Old Mud, New Science

By Paul F. Johnston
A skull.

There we were, two curators sifting centuries-old barrels of mud through a screen, when something surprising rolled out of the muck: a skull.

An animal skull on a blue tray.
The skull in question.

It’s not the everyday task of curators at the National Museum of American History, but these three barrels of mud and pieces of broken wood were scraped from the bottom of the Gunboat Philadelphia when it came to the museum in the 1960s. Fifty years later, we’re discovering secrets in the muck that will help us preserve a centuries-old warship for future generations.

Two people scan behind a tray of mud.
The author, Paul Johnston, and fellow curator Jennifer Jones sift through some of the mud found on the Gunboat Philadelphia.

After the ship sank on October 11, 1776, when the Americans met the British in the Battle of Valcour Island, Philadelphia’s wreck lay 60 feet underwater on Lake Champlain’s cold, muddy bottom for 159 years. World War I veteran Lorenzo Hagglund recovered the ship in 1935. He had been stationed on the lake during the Great War and learned then of the Battle of Valcour Island. He located the wreck with the mainmast still in place. When his team raised the boat, it was still loaded with hundreds of artifacts.

A boat emerges from water.
The Gunboat Philadelphia emerging from its watery grave in 1935.

The barrels of mud collected from the bottom of the ship were sent offsite after the museum’s opening in 1964, crated, and set aside for decades. In 2018, fellow curator Jennifer Jones and I screened the barrels’ contents for any artifacts that might have been missed earlier.

A large skull, two smaller skulls
The rat and mice skulls found in the mud.

That’s where we found the skulls of three stowaways—not human skulls, but those of a rat and two mice, which may date to the colonial or modern period.

Forged nails and spikes, musket balls, and gunflints.
Some of the colonial artifacts found in the clay.

We spent two days screening the hard mud and clay lumps from the boat bottom. Colonial artifacts embedded in the hard lakebed clay included forged nails and spikes, oakum used to stuff the cracks between hull planks and tar to waterproof it, musket balls, and gunflints. We also found lots of nuts (probably carried aboard by animals seeking shelter after the 1935 recovery) and modern items including screws and nails.

We examined a barrel of mostly leftover fragments of wood that had fallen off while the boat was in Lake Champlain or being transported to Washington, D.C. This wood will help us better understand and preserve the gunboat. For example, some of the wood had a cupped or checked surface, almost like dried tree bark. Analysis revealed that an application of liquid nylon in the early 1960s had caused the surface to shrink, and recent research indicates that the nylon may not be easily removable.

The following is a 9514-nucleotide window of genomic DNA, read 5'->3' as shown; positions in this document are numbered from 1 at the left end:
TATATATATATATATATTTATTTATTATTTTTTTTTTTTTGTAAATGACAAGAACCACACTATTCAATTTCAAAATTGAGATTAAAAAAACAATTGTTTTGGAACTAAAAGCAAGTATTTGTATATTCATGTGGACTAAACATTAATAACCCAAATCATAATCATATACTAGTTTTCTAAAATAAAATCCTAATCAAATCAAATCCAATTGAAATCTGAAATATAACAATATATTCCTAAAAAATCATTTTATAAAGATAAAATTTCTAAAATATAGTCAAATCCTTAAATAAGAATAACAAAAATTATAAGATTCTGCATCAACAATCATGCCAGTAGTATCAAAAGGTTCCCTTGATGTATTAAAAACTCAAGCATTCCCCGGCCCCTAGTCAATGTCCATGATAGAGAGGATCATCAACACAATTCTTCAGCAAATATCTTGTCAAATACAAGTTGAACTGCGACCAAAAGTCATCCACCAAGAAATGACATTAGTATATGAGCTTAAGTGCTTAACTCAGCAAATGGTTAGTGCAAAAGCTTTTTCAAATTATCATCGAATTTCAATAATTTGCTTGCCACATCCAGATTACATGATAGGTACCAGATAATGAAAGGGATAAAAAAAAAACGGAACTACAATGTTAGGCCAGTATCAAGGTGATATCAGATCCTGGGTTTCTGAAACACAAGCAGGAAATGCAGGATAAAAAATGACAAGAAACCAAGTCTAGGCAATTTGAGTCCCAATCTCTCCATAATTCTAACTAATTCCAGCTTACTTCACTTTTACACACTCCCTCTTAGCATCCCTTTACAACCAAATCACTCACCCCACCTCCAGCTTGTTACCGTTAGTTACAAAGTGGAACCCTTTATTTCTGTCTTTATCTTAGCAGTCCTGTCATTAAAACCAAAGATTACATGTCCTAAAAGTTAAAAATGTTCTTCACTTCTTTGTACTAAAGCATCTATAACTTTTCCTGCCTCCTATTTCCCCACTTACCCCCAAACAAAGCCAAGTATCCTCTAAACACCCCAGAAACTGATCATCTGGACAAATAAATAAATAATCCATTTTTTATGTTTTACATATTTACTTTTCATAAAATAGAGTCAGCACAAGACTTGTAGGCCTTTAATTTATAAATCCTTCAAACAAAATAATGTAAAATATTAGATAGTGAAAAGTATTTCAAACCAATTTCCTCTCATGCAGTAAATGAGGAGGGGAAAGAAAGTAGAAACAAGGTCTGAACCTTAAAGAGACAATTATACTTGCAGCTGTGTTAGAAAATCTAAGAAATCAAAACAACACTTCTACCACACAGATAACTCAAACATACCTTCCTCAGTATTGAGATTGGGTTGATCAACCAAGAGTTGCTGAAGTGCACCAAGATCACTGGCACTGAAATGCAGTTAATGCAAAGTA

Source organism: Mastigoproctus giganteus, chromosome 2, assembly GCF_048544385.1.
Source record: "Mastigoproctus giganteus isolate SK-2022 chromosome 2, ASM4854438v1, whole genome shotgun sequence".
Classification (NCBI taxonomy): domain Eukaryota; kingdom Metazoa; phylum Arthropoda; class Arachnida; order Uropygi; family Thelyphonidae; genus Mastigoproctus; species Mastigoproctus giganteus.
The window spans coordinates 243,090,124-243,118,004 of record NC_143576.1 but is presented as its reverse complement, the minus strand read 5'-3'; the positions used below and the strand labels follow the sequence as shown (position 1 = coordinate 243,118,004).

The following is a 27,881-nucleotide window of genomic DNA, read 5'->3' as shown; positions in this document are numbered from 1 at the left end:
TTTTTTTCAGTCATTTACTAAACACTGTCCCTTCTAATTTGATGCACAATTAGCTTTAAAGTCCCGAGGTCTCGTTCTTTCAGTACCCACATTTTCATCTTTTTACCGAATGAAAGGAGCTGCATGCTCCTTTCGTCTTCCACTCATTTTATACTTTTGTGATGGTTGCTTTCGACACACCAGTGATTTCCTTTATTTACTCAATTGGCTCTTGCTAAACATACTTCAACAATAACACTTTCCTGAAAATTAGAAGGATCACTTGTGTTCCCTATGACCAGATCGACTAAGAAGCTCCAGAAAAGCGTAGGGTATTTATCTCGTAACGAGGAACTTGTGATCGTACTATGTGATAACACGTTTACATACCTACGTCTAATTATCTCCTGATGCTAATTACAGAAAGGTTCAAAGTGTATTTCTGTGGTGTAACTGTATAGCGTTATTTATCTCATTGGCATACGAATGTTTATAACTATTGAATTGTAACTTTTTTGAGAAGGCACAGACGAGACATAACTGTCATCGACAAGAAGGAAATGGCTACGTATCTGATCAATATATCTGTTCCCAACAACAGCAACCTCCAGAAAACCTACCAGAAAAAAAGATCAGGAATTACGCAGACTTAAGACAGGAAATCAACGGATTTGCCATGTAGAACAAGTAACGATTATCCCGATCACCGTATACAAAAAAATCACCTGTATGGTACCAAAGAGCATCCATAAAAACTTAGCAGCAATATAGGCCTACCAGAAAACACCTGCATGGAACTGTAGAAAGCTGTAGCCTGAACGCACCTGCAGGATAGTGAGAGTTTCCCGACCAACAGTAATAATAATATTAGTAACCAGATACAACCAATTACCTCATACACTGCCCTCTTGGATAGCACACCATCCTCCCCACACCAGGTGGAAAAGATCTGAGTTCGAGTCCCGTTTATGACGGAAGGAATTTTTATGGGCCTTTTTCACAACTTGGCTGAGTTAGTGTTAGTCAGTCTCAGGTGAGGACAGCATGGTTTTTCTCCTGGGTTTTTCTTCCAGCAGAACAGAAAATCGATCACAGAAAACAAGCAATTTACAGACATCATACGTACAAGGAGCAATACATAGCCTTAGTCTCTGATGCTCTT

You can see an example of cupping here. 

Small pieces on the wood’s surface are lifting, and it is not yet clear whether these are causing further surface problems, or if removal would expose newer wood surface to deterioration. So, we don’t know yet if we should remove them or leave them where they are. We can use these pieces from unknown locations on the gunboat’s hull to experiment with removal or neutralization of the nylon.

The timing of this work perfectly aligns with the lead up to the 250th anniversary of the American Revolution in 2026, and the Philadelphia’s important role.  

An old map.
Battle of Valcour Island, courtesy of Library of Congress Geography and Map Division.

In July 1776, the Continental Congress authorized building a fleet of vessels for the defense of the Champlain Valley—the northern frontier of the colonies. The valley was considered the key to the success or failure of the fledgling American Revolution. The ships were built under the command of Brigadier General Benedict Arnold. In just two short months in what is now Whitehall, New York, Arnold and his men built eight 54-foot gunboats and four 72-foot rowing galleys. Among those ships was the Philadelphia, which has been on display since the museum opened in 1964. Today it is one of the largest objects in the museum, and it has been designated a National Historic Landmark and is listed on the National Register of Historic Places. 

The boat being lifted into a building under construction.
The gunboat entering the museum through a third story window while the museum was being constructed. 

We recently kicked off a multiyear project to ensure the long-term preservation of the Philadelphia. Initial planning calls for the completion of the conservation work and a new display for the ship to coincide with the nation’s commemoration of the 250th anniversary of the Declaration of Independence in 2026. The new, small discoveries revealed in buckets of mud can help us tell a big story about the Gunboat Philadelphia and the Revolutionary War.

Paul F. Johnston is a curator in the Division of Work and Industry.

The Museum thanks its board, board alumni and other generous donors for their support of the conservation of the gunboat Philadelphia.